Nora Garcia, President, Mountain View Neighborhood Association; Lauro Silva, member, Mountain View Neighborhood Association; Marla Painter, President, Mountain View Community Action; David Barber, Board Member, Mountain View Neighborhood Association, President, Friends of Valle de Oro National Wildlife Refuge; and Aryn LaBrake, Executive Director, Friends of Valle de Oro National Wildlife Refuge.
June 28, 2021
New Mexico Terminal Services applied for an air pollution permit from EHD to construct a hot mix asphalt plant at 9615 Broadway SE, just south of the Valle de Oro National Wildlife Refuge in the Mountain View neighborhood. The property is next to the Rio Grande and the bosque, a green corridor that runs through the Middle Rio Grande Valley. The land is zoned for agricultural use; regardless, the city of Albuquerque issued an air pollution permit for the asphalt plant, ignoring Bernalillo County zoning laws.
Mountain View is a residential community of approximately 6,000 residents, predominantly working-class and low-income people of color. Agricultural farms have thrived in Mountain View for many generations. Our elementary school is over 100 years old.
People who did not live in Mountain View zoned much of the neighborhood for industrial use in the 1970s. There was no public input. Since then, dozens of industrial companies have contaminated Mountain View’s air, water, and land with toxins and hazardous wastes. The Environmental Protection Agency designated Mountain View as an environmental justice community, meaning the federal government has already identified it as a community facing the disparate and inequitable impacts of environmental pollution.
Disturbingly, the city’s Environmental Health Department does not consider cumulative impacts on public health from combined industrial facilities. These pollutants negatively impact our health, especially children, elders and those with pre-existing health conditions. Residents already face higher rates of asthma and cancer. On average, Mountain View residents have a 10- to 24-year shorter life expectancy than other more affluent, majority-white neighborhoods in Albuquerque.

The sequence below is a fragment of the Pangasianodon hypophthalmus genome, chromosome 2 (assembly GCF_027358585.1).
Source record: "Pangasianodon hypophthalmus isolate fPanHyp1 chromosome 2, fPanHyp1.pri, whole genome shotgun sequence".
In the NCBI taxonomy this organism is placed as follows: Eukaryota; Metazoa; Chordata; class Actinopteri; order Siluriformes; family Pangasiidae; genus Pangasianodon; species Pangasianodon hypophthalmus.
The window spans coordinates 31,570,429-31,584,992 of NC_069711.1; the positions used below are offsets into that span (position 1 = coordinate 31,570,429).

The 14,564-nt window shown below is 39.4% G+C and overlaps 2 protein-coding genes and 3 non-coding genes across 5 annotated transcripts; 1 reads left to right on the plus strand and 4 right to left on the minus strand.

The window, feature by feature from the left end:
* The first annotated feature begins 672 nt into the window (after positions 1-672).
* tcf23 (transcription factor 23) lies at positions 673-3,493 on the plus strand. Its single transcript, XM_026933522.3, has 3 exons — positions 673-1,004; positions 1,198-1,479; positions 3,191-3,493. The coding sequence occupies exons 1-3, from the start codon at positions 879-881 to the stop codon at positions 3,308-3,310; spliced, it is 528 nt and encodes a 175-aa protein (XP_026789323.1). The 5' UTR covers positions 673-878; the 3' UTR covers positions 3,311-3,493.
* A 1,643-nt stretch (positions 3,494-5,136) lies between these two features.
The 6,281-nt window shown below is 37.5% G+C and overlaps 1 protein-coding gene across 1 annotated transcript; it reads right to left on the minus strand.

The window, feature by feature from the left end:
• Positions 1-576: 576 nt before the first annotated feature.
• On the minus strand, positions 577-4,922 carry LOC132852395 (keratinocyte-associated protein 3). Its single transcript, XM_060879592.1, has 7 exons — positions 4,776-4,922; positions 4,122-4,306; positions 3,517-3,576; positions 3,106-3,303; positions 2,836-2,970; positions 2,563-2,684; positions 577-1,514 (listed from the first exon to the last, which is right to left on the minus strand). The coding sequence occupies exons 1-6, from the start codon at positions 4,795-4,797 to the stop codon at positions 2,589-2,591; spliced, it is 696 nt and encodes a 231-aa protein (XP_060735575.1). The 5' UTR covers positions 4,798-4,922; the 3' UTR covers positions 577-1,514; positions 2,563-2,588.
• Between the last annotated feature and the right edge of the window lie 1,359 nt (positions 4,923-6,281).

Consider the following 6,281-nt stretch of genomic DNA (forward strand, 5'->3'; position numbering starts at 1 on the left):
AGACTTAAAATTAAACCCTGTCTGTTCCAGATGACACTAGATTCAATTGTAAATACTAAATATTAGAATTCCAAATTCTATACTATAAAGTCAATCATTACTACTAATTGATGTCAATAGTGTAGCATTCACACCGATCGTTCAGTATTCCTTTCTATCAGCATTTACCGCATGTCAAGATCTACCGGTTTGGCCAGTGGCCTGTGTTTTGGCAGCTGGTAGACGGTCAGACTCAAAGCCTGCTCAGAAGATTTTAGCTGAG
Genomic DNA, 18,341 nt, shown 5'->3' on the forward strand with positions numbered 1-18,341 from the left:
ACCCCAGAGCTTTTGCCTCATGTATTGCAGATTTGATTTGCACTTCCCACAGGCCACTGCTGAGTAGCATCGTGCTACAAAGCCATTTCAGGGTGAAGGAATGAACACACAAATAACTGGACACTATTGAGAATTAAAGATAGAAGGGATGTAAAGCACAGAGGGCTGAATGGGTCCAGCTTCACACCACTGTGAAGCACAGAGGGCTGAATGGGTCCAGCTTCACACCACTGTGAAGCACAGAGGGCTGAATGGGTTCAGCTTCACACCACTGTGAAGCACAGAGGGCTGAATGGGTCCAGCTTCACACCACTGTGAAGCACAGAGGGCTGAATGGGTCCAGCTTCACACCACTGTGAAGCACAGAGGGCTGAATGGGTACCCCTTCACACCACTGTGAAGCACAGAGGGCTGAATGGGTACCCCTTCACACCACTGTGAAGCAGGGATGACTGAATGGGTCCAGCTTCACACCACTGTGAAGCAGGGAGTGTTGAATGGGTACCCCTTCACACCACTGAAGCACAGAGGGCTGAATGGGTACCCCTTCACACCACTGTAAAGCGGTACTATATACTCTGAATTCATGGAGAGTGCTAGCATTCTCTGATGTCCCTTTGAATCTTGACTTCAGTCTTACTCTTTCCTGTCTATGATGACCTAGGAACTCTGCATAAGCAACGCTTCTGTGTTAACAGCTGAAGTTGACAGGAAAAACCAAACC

Mountain View neighbors worked diligently to obtain the old Price’s dairy for a national wildlife refuge, Valle de Oro. The refuge is nationally recognized as a model that serves a community overburdened with pollution. The air pollution permit for a hot mix asphalt plant, close to the Valle de Oro National Wildlife Refuge, is the last straw for us who live and work in Mountain View. This permit, stacked upon all of the other industrial permits, is nothing less than institutional and systemic racism.
The current city administration under Mayor Tim Keller touts itself as promoting diversity, equity and inclusion and strives to be a national leader on racial equity. However, if equity is a central focus of the administration, the city should stop issuing permits for polluting industries in a part of the county that is already disproportionately overburdened with industrial waste, contaminated air, water and land.
We who call Mountain View home deserve to live in a healthy and clean environment; it is a fundamental human right. It’s time to hold the administration and polluters accountable to ensure city and county governments treat all of our communities in Bernalillo County equitably.
Stop the industrial dumping and focus more on enhancing the rural beautification of the South Valley to include the Mountain View neighborhood with its culture and heritage in mind. End the discrimination of holding our Sector Development Plan hostage by continually deferring it, and develop our community so we can maintain a safe and healthy environment for all.
Mountain View refuses to be a sacrifice zone. Deny the development of the New Mexico Terminal Services asphalt plant and future polluting industries in Mountain View.
Go to bit.ly/stoptheasphaltassault for more info.